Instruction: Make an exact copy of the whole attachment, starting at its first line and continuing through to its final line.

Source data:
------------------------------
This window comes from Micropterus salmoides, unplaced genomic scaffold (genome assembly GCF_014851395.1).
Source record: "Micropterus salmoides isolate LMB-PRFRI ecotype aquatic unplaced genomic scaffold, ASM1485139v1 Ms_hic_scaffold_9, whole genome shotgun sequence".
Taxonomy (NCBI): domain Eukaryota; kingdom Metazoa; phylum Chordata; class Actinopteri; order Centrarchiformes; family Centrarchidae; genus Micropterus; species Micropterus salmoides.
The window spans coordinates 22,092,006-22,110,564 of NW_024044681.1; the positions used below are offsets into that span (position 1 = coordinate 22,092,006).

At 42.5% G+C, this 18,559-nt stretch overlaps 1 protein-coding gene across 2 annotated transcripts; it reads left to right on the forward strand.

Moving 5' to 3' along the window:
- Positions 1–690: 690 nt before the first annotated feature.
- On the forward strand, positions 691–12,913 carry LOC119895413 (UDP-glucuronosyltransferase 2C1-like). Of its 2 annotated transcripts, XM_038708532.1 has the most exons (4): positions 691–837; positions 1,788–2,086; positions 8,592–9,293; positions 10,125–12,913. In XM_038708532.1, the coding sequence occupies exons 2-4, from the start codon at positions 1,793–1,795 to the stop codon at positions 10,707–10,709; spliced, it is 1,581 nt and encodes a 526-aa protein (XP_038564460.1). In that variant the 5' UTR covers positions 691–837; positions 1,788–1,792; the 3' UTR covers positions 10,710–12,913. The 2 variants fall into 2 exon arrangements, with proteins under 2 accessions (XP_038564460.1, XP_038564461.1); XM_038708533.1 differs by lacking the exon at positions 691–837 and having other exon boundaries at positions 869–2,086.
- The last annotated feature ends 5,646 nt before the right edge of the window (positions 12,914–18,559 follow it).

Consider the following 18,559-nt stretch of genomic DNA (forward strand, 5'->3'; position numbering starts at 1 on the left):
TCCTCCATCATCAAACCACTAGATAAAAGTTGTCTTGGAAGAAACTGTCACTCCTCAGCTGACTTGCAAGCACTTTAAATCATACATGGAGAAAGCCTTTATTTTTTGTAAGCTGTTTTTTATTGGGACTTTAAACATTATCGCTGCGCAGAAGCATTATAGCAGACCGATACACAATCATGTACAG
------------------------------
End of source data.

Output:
This window comes from Micropterus salmoides, unplaced genomic scaffold (genome assembly GCF_014851395.1).
Source record: "Micropterus salmoides isolate LMB-PRFRI ecotype aquatic unplaced genomic scaffold, ASM1485139v1 Ms_hic_scaffold_9, whole genome shotgun sequence".
Taxonomy (NCBI): domain Eukaryota; kingdom Metazoa; phylum Chordata; class Actinopteri; order Centrarchiformes; family Centrarchidae; genus Micropterus; species Micropterus salmoides.
The window spans coordinates 22,092,006-22,110,564 of NW_024044681.1; the positions used below are offsets into that span (position 1 = coordinate 22,092,006).

At 42.5% G+C, this 18,559-nt stretch overlaps 1 protein-coding gene across 2 annotated transcripts; it reads left to right on the forward strand.

Moving 5' to 3' along the window:
- Positions 1–690: 690 nt before the first annotated feature.
- On the forward strand, positions 691–12,913 carry LOC119895413 (UDP-glucuronosyltransferase 2C1-like). Of its 2 annotated transcripts, XM_038708532.1 has the most exons (4): positions 691–837; positions 1,788–2,086; positions 8,592–9,293; positions 10,125–12,913. In XM_038708532.1, the coding sequence occupies exons 2-4, from the start codon at positions 1,793–1,795 to the stop codon at positions 10,707–10,709; spliced, it is 1,581 nt and encodes a 526-aa protein (XP_038564460.1). In that variant the 5' UTR covers positions 691–837; positions 1,788–1,792; the 3' UTR covers positions 10,710–12,913. The 2 variants fall into 2 exon arrangements, with proteins under 2 accessions (XP_038564460.1, XP_038564461.1); XM_038708533.1 differs by lacking the exon at positions 691–837 and having other exon boundaries at positions 869–2,086.
- The last annotated feature ends 5,646 nt before the right edge of the window (positions 12,914–18,559 follow it).

Consider the following 18,559-nt stretch of genomic DNA (forward strand, 5'->3'; position numbering starts at 1 on the left):
TCCTCCATCATCAAACCACTAGATAAAAGTTGTCTTGGAAGAAACTGTCACTCCTCAGCTGACTTGCAAGCACTTTAAATCATACATGGAGAAAGCCTTTATTTTTTGTAAGCTGTTTTTTATTGGGACTTTAAACATTATCGCTGCGCAGAAGCATTATAGCAGACCGATACACAATCATGTACAG